Post Author: Bill Pratt
Recently I was in a discussion with a skeptic of Christianity, a man who had been Roman Catholic for 55 years, and then decided that he couldn’t believe Christianity any longer. During our conversation, he asked what historical evidence I could provide that Christianity was true, so I immediately went into the material in the New Testament. After listening to me for a few minutes, he told me that all of that material was mythical and legendary, and he wanted to know if I had anything outside of the New Testament.
Now, this is like saying, “Aside from your multiple eyewitnesses, do you have any good evidence?” But nonetheless, I started to provide non-Christian sources that mention Jesus, only to be stopped cold. He claimed that there was no extra-biblical, non-Christian evidence of Jesus’ existence in the first two centuries, and that he, in fact, doubted that Jesus ever existed.
I’ve spoken to many skeptics over the years and I have heard a few of them take this position, but it is rare. From what I know, there are virtually no reputable historians who deny the existence of Jesus. According to historian Edwin Yamauchi, the idea that Jesus never existed is indeed extreme. “From time to time some people have tried to deny the existence of Jesus, but this is really a lost cause. There is overwhelming evidence that Jesus did exist.” But rather than just make that assertion, what is some of that evidence?
During my conversation, I mentioned the Jewish historian Josephus as one important example of non-Christian evidence, but my skeptical friend confidently told me that Josephus never mentioned Jesus. Let’s take a look.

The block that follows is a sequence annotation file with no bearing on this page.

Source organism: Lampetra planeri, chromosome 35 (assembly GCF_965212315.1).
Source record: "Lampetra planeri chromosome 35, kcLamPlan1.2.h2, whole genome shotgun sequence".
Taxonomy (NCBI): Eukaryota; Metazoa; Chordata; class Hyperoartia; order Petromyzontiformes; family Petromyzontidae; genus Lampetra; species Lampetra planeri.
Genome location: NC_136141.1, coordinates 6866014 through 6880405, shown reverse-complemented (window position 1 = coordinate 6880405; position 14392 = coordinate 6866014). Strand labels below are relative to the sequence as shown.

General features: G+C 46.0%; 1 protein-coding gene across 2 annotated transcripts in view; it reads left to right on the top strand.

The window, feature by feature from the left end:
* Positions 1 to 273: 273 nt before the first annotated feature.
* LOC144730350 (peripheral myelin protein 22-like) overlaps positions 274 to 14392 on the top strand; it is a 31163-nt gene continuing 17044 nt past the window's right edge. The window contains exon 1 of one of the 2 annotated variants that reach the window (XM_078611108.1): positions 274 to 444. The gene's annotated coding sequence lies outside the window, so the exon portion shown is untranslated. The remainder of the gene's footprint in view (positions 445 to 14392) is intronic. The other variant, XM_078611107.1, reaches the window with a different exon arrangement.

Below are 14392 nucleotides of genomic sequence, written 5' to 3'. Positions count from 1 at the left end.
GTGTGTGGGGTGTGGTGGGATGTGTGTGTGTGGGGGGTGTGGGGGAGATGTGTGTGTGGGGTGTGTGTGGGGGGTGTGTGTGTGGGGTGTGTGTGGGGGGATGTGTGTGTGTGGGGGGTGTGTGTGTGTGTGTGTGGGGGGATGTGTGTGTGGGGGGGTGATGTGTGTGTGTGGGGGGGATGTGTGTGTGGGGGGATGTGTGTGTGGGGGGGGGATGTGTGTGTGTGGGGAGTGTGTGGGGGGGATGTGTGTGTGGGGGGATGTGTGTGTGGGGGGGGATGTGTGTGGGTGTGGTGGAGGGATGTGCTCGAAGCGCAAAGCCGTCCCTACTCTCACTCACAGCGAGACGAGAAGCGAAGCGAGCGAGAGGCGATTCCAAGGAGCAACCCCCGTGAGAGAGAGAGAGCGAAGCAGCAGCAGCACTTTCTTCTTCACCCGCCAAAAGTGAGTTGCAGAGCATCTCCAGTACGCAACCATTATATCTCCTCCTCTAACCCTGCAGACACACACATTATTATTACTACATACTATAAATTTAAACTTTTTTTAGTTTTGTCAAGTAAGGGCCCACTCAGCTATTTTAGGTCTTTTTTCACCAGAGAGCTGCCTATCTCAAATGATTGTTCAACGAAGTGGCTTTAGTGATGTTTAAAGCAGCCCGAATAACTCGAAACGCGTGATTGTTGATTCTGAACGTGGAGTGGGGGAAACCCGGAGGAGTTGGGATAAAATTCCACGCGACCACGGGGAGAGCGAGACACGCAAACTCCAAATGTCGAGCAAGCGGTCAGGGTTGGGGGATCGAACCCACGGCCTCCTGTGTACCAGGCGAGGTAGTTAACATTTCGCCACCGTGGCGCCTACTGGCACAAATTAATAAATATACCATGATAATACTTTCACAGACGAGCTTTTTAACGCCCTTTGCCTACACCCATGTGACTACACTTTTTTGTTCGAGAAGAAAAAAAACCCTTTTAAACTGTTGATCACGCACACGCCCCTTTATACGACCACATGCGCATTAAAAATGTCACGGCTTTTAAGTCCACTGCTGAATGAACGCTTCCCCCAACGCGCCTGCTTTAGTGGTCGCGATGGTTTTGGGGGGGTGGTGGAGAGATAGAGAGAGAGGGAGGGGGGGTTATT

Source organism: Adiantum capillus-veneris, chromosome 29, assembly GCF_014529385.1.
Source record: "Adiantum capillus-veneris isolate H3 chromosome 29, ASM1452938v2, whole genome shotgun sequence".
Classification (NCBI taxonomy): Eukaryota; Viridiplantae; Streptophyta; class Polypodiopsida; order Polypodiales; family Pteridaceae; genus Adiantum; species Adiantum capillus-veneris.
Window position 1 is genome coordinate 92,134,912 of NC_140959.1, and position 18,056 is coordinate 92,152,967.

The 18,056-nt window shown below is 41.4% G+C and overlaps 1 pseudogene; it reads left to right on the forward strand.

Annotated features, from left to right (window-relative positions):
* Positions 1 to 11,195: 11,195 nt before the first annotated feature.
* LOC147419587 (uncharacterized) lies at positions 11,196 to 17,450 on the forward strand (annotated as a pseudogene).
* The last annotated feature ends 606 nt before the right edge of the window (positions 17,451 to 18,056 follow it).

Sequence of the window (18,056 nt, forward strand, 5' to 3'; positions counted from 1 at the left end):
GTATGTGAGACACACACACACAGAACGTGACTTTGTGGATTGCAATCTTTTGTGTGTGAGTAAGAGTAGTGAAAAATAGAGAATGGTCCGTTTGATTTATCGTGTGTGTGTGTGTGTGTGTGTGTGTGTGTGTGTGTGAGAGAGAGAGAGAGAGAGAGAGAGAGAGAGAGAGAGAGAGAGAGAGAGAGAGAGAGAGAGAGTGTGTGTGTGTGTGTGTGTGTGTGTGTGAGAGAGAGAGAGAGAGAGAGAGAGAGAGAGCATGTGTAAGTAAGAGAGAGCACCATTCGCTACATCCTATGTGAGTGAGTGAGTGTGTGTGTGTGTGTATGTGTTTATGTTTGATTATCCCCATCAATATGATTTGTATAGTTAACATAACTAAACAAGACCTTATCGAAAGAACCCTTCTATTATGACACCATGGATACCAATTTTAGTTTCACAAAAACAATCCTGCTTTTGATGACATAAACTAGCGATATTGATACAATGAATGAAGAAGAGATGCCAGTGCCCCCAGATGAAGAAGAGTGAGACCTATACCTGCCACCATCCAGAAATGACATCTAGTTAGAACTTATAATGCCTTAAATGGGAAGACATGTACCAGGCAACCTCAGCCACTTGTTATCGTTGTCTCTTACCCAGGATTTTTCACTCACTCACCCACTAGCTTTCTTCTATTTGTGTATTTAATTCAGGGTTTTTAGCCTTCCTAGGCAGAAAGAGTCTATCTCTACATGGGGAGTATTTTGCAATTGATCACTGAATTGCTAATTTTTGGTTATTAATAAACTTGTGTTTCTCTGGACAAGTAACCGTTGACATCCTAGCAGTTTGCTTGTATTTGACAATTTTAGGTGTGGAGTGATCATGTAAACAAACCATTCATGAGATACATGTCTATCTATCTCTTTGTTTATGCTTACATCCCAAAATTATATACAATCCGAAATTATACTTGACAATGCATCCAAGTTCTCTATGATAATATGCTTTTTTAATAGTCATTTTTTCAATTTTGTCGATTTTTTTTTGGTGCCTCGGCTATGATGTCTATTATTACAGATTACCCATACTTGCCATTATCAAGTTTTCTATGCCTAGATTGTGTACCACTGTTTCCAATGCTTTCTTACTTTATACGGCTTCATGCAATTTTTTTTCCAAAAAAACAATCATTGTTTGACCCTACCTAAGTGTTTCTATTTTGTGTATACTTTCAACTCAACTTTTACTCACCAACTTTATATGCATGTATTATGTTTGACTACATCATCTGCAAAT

Josephus was a very important Jewish historian, born in A.D. 37, who wrote most of his four works toward the end of the first century. Yamauchi explains, “His most ambitious work was called The Antiquities, which was a history of the Jewish people from creation until his time. He completed it in about A.D. 93.” Josephus writes about James, the brother of Jesus, and Jesus himself in The Antiquities.
In the first mention, Josephus recounts how a high priest, Ananias, takes advantage of the death of the Roman governor, Festus (also mentioned in the New Testament), to have James, the brother of Jesus killed. With the previous governor dead, and the new one not yet arrived, Ananias could take the law into his own hands.
Festus was now dead, and Albinus was but upon the road; so he assembled the Sanhedrin of judges, and brought before them a man whose name was James, the brother of Jesus, who was called Christ, and some others; and when he had formed an accusation against them as breakers of the law, he delivered them to be stoned.
Here we have Josephus mentioning Jesus, James, and Festus, all New Testament characters. We also have corroboration that some people were referring to Jesus as the Christ, which means Messiah, in the first century. Yamauchi claims that no scholar “has successfully disputed this passage.” Bottom line: my skeptical friend was mistaken.
There is more from Josephus, plus other ancient sources, and we’ll continue to deal with them in subsequent posts. Make sure you come back!